Page 10 9B10M070 Exhibit 1 SURVEY DATA COLLECTED FROM LECS DONORS, STUDENTS, EMPLOYEES AND PARENTSDonor Responses How well does Lake Eola Charter School satisfy your needs? Response Response Answer Options Percent Count Very Poorly 0.0% 0 Poorly 0.0% 0 Somewhat Poorly 0.0% 0 Somewhat Well 0.0% 0 Well 15.4% 2 Very Well 76.9% 10 Unable to Answer 7.7% 1 answered question 13 skipped question 4 How much do you like Lake Eola Charter How trustworthy is Lake Eola Charter School? School? Response Response Response Response Answer Options Answer Options Percent Count Percent Count Strongly Dislike 0.0% 0 Not at all Trustworthy 0.0% 0 Dislike 0.0% 0 Less Trustworthy 0.0% 0 Somewhat Dislike 0.0% 0 Somewhat Less 0.0% 0 Somewhat Like 0.0% 0 Somewhat Trustworthy 0.0% 0 Like 23.1% 3 Trustworthy 23.1% 3 Strongly Like 76.9% 10 Very Trustworthy 76.9% 10 Unable to Answer 0.0% 0 Unable to Answer 0.0% 0 answered question 13 answered question 13 skipped question 4 skipped question 4 How favorable is your overall attitude toward How would you assess the educational value of Lake Eola Charter School? Lake Eola Charter School? Response Response Response Response Answer Options Answer Options Percent Count Percent Count Very Unfavorable 7.7% 1 Very Poor 0.0% 0 Unfavorable 0.0% 0 Poor 0.0% 0 Somewhat 0.0% 0 Somewhat Poor 0.0% 0 Somewhat Favorable 0.0% 0 Somewhat Good 0.0% 0 Favorable 15.4% 2 Good 7.7% 1 Very Favorable 76.9% 10 Very Good 92.3% 12 Unable to Answer 0.0% 0 Unable to Answer 0.0% 0 answered question 13 answered question 13 skipped question 4 skipped question 4 The level of donor satisfaction with the overall Lake Eola Charter School is an educational service Lake Eola Charter School provides has leader among schools in the Orlando area. ________. Response Response Response Response Answer Options Answer Options Percent Count Percent Count Strongly Disagree 0.0% 0 Declined Significantly 0.0% 0 Disagree 0.0% 0 Declined Somewhat 7.7% 1 Somewhat Disagree 0.0% 0 Been Stable 30.8% 4 Somewhat Agree 7.7% 1 Increased Somewhat 7.7% 1 Agree 38.5% 5 Increased Significantly 0.0% 0 Strongly Agree 53.8% 7 Unable to Answer 53.8% 7 Unable to Answer 0.0% 0 answered question 13 answered question 13 skipped question 4 skipped question 4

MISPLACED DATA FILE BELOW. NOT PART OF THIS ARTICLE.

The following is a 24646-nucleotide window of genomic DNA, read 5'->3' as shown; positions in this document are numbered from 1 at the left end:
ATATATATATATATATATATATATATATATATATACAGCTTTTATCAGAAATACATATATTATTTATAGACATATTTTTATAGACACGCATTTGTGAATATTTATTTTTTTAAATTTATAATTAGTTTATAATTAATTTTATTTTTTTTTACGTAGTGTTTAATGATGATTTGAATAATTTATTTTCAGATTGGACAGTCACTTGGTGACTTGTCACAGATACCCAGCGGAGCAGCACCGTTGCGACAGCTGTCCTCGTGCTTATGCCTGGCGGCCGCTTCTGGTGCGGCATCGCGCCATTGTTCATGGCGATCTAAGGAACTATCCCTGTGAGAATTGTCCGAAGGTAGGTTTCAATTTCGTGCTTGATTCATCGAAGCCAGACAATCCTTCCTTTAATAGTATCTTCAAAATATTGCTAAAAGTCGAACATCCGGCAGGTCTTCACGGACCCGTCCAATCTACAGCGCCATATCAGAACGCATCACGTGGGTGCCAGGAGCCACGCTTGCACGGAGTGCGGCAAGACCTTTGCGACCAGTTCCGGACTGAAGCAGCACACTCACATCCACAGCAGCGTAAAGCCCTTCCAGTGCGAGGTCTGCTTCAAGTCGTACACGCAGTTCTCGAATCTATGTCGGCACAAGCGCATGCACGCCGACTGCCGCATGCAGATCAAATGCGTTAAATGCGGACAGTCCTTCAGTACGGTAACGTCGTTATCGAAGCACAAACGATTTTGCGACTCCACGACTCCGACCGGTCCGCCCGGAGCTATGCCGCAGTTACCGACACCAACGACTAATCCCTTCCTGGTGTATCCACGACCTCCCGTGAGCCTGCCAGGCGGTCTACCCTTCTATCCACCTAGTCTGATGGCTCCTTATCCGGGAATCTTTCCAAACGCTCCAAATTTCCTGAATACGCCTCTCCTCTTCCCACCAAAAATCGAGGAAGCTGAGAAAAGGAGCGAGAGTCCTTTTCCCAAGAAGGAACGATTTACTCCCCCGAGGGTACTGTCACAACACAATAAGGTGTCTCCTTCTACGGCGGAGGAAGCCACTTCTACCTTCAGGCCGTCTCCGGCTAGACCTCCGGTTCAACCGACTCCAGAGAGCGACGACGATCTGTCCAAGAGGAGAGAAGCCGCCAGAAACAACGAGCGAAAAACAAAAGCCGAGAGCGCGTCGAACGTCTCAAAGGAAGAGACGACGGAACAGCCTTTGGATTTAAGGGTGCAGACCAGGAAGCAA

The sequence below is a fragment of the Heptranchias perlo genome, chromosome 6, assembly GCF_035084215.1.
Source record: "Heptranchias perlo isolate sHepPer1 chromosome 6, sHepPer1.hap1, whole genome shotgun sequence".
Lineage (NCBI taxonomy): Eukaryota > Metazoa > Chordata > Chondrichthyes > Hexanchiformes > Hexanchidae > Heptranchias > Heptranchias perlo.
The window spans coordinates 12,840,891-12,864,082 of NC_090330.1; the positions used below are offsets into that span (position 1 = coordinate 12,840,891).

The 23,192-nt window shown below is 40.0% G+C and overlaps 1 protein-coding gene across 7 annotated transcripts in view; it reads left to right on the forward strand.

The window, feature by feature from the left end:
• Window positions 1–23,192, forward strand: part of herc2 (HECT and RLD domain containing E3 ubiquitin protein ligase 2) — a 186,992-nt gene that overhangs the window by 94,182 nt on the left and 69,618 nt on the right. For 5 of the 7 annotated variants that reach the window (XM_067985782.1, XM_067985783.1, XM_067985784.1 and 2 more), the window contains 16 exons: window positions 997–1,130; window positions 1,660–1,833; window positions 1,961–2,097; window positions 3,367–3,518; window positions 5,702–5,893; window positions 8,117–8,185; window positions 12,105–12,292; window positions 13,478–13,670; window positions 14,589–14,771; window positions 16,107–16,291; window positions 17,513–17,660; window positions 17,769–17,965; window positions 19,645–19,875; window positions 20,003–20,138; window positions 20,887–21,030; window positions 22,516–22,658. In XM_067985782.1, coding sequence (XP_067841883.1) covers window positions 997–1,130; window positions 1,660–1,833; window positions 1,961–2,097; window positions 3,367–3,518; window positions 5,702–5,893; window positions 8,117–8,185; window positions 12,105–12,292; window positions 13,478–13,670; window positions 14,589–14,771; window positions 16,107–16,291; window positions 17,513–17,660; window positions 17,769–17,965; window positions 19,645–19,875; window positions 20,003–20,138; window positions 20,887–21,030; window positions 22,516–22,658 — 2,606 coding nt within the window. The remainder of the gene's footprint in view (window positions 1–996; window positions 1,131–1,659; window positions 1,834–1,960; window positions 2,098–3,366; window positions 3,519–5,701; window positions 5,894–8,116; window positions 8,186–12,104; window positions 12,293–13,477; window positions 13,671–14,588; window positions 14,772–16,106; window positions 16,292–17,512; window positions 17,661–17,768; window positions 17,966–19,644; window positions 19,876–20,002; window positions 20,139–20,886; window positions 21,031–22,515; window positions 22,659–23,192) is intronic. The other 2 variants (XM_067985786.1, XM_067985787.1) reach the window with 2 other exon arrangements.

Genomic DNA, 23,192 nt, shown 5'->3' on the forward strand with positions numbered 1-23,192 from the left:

Page 11 9B10M070 Exhibit 1 (continued)Parent Responses How well does Lake Eola Charter School satisfy your needs? Response Response Answer Options Percent Count Very Poorly 0.0% 0 Poorly 0.0% 0 Somewhat Poorly 2.1% 2 Somewhat Well 7.2% 7 Well 25.8% 25 Very Well 63.9% 62 Unable to Answer 1.0% 1 answered question 97 skipped question 10 How much do you like Lake Eola Charter How trustworthy is Lake Eola Charter School? School? Response Response Response Response Answer Options Answer Options Percent Count Percent Count Strongly Dislike 0.0% 0 Not at all Trustworthy 1.0% 1 Dislike 1.0% 1 Less Trustworthy 1.0% 1 Somewhat Dislike 2.1% 2 Somewhat Less 2.1% 2 Somewhat Like 3.1% 3 Somewhat Trustworthy 4.1% 4 Like 14.4% 14 Trustworthy 18.6% 18 Strongly Like 78.4% 76 Very Trustworthy 71.1% 69 Unable to Answer 1.0% 1 Unable to Answer 2.1% 2 answered question 97 answered question 97 skipped question 10 skipped question 10 How favorable is your overall attitude toward How would you assess the educational value of Lake Eola Charter School? Lake Eola Charter School? Response Response Response Response Answer Options Answer Options Percent Count Percent Count Very Unfavorable 0.0% 0 Very Poor 0.0% 0 Unfavorable 1.0% 1 Poor 0.0% 0 Somewhat 3.1% 3 Somewhat Poor 0.0% 0 Somewhat Favorable 5.2% 5 Somewhat Good 4.1% 4 Favorable 30.9% 30 Good 9.3% 9 Very Favorable 58.8% 57 Very Good 86.6% 84 Unable to Answer 1.0% 1 Unable to Answer 0.0% 0 answered question 97 answered question 97 skipped question 10 skipped question 10 The level of parent satisfaction with the overall Lake Eola Charter School is an educational service Lake Eola Charter School provides has leader among schools in the Orlando area. ________. Response Response Response Response Answer Options Answer Options Percent Count Percent Count Strongly Disagree 0.0% 0 Declined Significantly 1.0% 1 Disagree 2.1% 2 Declined Somewhat 8.2% 8 Somewhat Disagree 2.1% 2 Been Stable 38.8% 38 Somewhat Agree 4.1% 4 Increased Somewhat 24.5% 24 Agree 13.4% 13 Increased Significantly 13.3% 13 Strongly Agree 77.3% 75 Unable to Answer 14.3% 14 Unable to Answer 1.0% 1 answered question 98 answered question 97 skipped question 9 skipped question 10Source: Compiled by intern for LECS.
Page 12 9B10M070 Exhibit 2 COMPARISON INFORMATION — LECS VERSUS PRIVATE SCHOOLS WITHIN TWO-MILE RADIUSNote: PK=Prekindergarten; K=Kindergarten; P=Primary; M=Middle; S=Secondary; ID=Interdenominational;ND=Nondenominational Christian; NR=Nonreligious; CS=Competitive Sports; A=Art, B=Band, C=Choir, D=DramaSource: Orlando Magazine, February 2010.
Page 13 9B10M070 Exhibit 3 COMPARISON INFORMATION — LECS VERSUS PUBLIC AND CHARTER SCHOOLS WITHIN TWO-MILE RADIUS Criteria FCAT Average Teachers w/ Florida School FCAT Math Reading Students Years Advanced Grade Grade 3 (%) Grade 3 (%) per Teacher Teaching Degree (%) Lake Eola Charter School A 100 94 17 8 31 Nap Ford Community Charter N/A 31 31 23 15 14 Charter Hope Charter School A 87 81 15 N/A 50 Passport Charter School A 50 50 29 28 0 Rio Grande Charter B 50 27 12 N/A 29 Fern Creek Elementary A 75 72 12 14 21 Hillcrest Elementary A 78 69 15 15 56 Public Princeton Elementary A 81 81 15 13 38 Rock Lake Elementary A 69 57 12 16 22Source: Compiled by intern for LECS.